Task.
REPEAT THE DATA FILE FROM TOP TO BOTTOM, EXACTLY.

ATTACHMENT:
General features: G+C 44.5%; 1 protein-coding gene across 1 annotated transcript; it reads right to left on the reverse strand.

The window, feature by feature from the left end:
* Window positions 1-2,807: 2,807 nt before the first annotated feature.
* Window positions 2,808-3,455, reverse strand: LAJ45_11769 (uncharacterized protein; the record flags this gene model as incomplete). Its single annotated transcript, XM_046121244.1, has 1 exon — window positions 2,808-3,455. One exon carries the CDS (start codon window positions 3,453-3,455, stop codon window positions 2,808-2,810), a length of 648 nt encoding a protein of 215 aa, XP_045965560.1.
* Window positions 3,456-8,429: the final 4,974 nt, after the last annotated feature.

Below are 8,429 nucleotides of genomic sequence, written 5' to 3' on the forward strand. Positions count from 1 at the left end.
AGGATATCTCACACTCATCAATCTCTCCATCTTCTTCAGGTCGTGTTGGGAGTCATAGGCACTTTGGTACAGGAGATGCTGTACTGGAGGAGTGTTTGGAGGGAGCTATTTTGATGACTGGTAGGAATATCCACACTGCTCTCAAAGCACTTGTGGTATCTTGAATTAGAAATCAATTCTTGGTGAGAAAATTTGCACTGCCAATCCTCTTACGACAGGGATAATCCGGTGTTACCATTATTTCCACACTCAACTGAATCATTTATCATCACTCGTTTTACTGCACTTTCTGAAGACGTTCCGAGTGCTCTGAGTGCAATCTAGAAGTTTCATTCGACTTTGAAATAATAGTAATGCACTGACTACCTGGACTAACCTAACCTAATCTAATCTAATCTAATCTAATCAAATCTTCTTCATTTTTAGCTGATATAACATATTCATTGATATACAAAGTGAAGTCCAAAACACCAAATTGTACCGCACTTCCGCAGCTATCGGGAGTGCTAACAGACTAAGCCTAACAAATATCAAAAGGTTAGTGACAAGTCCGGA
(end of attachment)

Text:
General features: G+C 44.5%; 1 protein-coding gene across 1 annotated transcript; it reads right to left on the reverse strand.

The window, feature by feature from the left end:
* Window positions 1-2,807: 2,807 nt before the first annotated feature.
* Window positions 2,808-3,455, reverse strand: LAJ45_11769 (uncharacterized protein; the record flags this gene model as incomplete). Its single annotated transcript, XM_046121244.1, has 1 exon — window positions 2,808-3,455. One exon carries the CDS (start codon window positions 3,453-3,455, stop codon window positions 2,808-2,810), a length of 648 nt encoding a protein of 215 aa, XP_045965560.1.
* Window positions 3,456-8,429: the final 4,974 nt, after the last annotated feature.

Below are 8,429 nucleotides of genomic sequence, written 5' to 3' on the forward strand. Positions count from 1 at the left end.
AGGATATCTCACACTCATCAATCTCTCCATCTTCTTCAGGTCGTGTTGGGAGTCATAGGCACTTTGGTACAGGAGATGCTGTACTGGAGGAGTGTTTGGAGGGAGCTATTTTGATGACTGGTAGGAATATCCACACTGCTCTCAAAGCACTTGTGGTATCTTGAATTAGAAATCAATTCTTGGTGAGAAAATTTGCACTGCCAATCCTCTTACGACAGGGATAATCCGGTGTTACCATTATTTCCACACTCAACTGAATCATTTATCATCACTCGTTTTACTGCACTTTCTGAAGACGTTCCGAGTGCTCTGAGTGCAATCTAGAAGTTTCATTCGACTTTGAAATAATAGTAATGCACTGACTACCTGGACTAACCTAACCTAATCTAATCTAATCTAATCTAATCAAATCTTCTTCATTTTTAGCTGATATAACATATTCATTGATATACAAAGTGAAGTCCAAAACACCAAATTGTACCGCACTTCCGCAGCTATCGGGAGTGCTAACAGACTAAGCCTAACAAATATCAAAAGGTTAGTGACAAGTCCGGA